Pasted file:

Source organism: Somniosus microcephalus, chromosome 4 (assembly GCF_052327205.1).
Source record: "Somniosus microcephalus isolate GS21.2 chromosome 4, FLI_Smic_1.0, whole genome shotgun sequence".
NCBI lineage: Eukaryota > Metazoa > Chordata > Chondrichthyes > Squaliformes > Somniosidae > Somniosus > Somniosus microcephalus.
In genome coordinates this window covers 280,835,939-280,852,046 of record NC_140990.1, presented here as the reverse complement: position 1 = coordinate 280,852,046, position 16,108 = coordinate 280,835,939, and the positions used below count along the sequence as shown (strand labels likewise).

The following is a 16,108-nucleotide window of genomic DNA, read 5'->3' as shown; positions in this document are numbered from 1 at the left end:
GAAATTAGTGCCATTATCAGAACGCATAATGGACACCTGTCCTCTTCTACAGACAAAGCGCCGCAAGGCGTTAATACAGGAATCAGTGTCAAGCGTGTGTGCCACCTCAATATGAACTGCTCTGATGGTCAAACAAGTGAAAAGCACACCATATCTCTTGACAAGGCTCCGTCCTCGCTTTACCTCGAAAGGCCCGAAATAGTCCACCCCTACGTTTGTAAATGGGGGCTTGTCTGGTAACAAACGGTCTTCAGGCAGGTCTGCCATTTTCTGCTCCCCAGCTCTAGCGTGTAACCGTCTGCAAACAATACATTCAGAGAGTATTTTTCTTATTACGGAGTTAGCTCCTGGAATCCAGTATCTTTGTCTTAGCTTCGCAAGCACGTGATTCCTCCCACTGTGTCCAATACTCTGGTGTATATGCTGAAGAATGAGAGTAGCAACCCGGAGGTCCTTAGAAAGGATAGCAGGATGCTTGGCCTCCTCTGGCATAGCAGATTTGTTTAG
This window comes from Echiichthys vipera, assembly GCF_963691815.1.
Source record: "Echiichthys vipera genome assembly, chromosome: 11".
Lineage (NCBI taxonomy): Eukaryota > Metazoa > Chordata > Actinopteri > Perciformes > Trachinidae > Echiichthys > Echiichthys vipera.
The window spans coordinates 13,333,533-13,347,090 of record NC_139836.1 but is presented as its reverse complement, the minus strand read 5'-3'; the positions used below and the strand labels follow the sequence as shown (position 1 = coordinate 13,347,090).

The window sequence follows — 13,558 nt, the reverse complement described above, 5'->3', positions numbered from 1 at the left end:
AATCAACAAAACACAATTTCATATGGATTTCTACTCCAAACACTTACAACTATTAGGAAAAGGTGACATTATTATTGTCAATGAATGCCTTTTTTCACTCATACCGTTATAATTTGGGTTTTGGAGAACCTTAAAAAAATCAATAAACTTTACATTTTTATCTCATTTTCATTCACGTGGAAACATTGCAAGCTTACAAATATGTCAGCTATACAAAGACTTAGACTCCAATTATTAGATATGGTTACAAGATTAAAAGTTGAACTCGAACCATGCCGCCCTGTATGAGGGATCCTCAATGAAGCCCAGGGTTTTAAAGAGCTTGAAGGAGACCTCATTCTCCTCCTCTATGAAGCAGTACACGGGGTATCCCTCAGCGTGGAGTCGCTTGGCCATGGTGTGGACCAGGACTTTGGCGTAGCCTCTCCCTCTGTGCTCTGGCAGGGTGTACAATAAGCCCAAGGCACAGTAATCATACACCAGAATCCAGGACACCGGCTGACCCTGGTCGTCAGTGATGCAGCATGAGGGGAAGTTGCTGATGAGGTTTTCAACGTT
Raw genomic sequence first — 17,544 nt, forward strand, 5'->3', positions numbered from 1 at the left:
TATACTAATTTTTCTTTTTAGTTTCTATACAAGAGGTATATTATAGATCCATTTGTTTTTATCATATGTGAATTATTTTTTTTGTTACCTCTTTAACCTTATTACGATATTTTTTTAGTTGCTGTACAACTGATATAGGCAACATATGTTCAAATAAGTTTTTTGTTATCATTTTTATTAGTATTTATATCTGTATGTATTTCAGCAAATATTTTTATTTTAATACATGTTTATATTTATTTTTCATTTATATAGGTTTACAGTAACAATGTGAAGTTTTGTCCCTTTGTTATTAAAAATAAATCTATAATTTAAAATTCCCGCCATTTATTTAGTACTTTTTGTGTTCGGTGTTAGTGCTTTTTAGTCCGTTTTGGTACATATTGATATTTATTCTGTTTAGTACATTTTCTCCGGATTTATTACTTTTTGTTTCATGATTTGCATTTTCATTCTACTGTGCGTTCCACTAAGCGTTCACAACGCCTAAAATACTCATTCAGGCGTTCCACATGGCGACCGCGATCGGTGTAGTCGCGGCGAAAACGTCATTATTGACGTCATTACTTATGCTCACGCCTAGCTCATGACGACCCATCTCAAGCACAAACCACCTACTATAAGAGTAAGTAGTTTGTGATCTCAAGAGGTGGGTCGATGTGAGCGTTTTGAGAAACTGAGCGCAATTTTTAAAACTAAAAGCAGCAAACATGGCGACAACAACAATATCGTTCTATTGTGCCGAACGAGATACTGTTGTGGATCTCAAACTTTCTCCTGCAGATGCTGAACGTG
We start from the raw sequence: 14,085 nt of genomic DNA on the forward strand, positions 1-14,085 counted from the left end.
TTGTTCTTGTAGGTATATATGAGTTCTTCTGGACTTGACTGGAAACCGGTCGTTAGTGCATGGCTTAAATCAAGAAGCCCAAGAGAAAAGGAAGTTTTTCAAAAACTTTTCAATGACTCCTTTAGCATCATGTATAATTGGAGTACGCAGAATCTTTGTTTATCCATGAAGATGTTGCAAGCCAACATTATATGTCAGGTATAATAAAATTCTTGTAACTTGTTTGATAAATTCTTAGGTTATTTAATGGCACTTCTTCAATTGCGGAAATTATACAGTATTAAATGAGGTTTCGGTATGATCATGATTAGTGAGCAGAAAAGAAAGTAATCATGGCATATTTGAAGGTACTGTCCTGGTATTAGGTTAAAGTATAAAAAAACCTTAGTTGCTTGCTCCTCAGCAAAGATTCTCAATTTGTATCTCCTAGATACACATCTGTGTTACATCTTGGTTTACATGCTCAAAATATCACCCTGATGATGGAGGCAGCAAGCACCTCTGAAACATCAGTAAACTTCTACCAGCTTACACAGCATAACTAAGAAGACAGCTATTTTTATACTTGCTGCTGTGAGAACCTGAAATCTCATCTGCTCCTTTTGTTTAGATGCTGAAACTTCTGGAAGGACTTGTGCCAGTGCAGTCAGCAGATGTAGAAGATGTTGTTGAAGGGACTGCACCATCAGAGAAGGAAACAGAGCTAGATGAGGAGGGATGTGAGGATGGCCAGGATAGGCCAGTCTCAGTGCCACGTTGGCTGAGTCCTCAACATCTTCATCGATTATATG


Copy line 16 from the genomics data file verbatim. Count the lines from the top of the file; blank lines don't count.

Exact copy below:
TTGTTCTTGTAGGTATATATGAGTTCTTCTGGACTTGACTGGAAACCGGTCGTTAGTGCATGGCTTAAATCAAGAAGCCCAAGAGAAAAGGAAGTTTTTCAAAAACTTTTCAATGACTCCTTTAGCATCATGTATAATTGGAGTACGCAGAATCTTTGTTTATCCATGAAGATGTTGCAAGCCAACATTATATGTCAGGTATAATAAAATTCTTGTAACTTGTTTGATAAATTCTTAGGTTATTTAATGGCACTTCTTCAATTGCGGAAATTATACAGTATTAAATGAGGTTTCGGTATGATCATGATTAGTGAGCAGAAAAGAAAGTAATCATGGCATATTTGAAGGTACTGTCCTGGTATTAGGTTAAAGTATAAAAAAACCTTAGTTGCTTGCTCCTCAGCAAAGATTCTCAATTTGTATCTCCTAGATACACATCTGTGTTACATCTTGGTTTACATGCTCAAAATATCACCCTGATGATGGAGGCAGCAAGCACCTCTGAAACATCAGTAAACTTCTACCAGCTTACACAGCATAACTAAGAAGACAGCTATTTTTATACTTGCTGCTGTGAGAACCTGAAATCTCATCTGCTCCTTTTGTTTAGATGCTGAAACTTCTGGAAGGACTTGTGCCAGTGCAGTCAGCAGATGTAGAAGATGTTGTTGAAGGGACTGCACCATCAGAGAAGGAAACAGAGCTAGATGAGGAGGGATGTGAGGATGGCCAGGATAGGCCAGTCTCAGTGCCACGTTGGCTGAGTCCTCAACATCTTCATCGATTATATG